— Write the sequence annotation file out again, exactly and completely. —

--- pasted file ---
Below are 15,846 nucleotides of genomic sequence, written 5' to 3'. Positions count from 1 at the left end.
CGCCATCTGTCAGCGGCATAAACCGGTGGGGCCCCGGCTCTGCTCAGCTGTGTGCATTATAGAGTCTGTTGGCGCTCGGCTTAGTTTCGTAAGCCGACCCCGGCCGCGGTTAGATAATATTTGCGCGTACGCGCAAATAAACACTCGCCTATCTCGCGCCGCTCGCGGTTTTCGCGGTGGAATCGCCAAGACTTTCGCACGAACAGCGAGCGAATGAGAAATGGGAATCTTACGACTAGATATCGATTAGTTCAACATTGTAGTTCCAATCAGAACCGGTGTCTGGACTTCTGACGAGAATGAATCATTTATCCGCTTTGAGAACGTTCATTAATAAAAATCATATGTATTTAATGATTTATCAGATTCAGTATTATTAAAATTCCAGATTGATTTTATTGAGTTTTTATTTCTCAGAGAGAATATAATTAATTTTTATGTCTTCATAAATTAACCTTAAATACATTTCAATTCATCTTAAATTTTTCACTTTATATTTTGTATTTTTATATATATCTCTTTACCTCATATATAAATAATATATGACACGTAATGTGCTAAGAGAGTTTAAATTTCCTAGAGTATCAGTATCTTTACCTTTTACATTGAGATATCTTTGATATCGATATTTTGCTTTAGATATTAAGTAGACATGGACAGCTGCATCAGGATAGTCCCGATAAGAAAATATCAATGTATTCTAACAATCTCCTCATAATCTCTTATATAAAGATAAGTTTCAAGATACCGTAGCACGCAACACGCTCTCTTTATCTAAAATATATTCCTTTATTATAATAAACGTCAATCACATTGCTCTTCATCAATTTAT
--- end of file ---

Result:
Below are 15,846 nucleotides of genomic sequence, written 5' to 3'. Positions count from 1 at the left end.
CGCCATCTGTCAGCGGCATAAACCGGTGGGGCCCCGGCTCTGCTCAGCTGTGTGCATTATAGAGTCTGTTGGCGCTCGGCTTAGTTTCGTAAGCCGACCCCGGCCGCGGTTAGATAATATTTGCGCGTACGCGCAAATAAACACTCGCCTATCTCGCGCCGCTCGCGGTTTTCGCGGTGGAATCGCCAAGACTTTCGCACGAACAGCGAGCGAATGAGAAATGGGAATCTTACGACTAGATATCGATTAGTTCAACATTGTAGTTCCAATCAGAACCGGTGTCTGGACTTCTGACGAGAATGAATCATTTATCCGCTTTGAGAACGTTCATTAATAAAAATCATATGTATTTAATGATTTATCAGATTCAGTATTATTAAAATTCCAGATTGATTTTATTGAGTTTTTATTTCTCAGAGAGAATATAATTAATTTTTATGTCTTCATAAATTAACCTTAAATACATTTCAATTCATCTTAAATTTTTCACTTTATATTTTGTATTTTTATATATATCTCTTTACCTCATATATAAATAATATATGACACGTAATGTGCTAAGAGAGTTTAAATTTCCTAGAGTATCAGTATCTTTACCTTTTACATTGAGATATCTTTGATATCGATATTTTGCTTTAGATATTAAGTAGACATGGACAGCTGCATCAGGATAGTCCCGATAAGAAAATATCAATGTATTCTAACAATCTCCTCATAATCTCTTATATAAAGATAAGTTTCAAGATACCGTAGCACGCAACACGCTCTCTTTATCTAAAATATATTCCTTTATTATAATAAACGTCAATCACATTGCTCTTCATCAATTTAT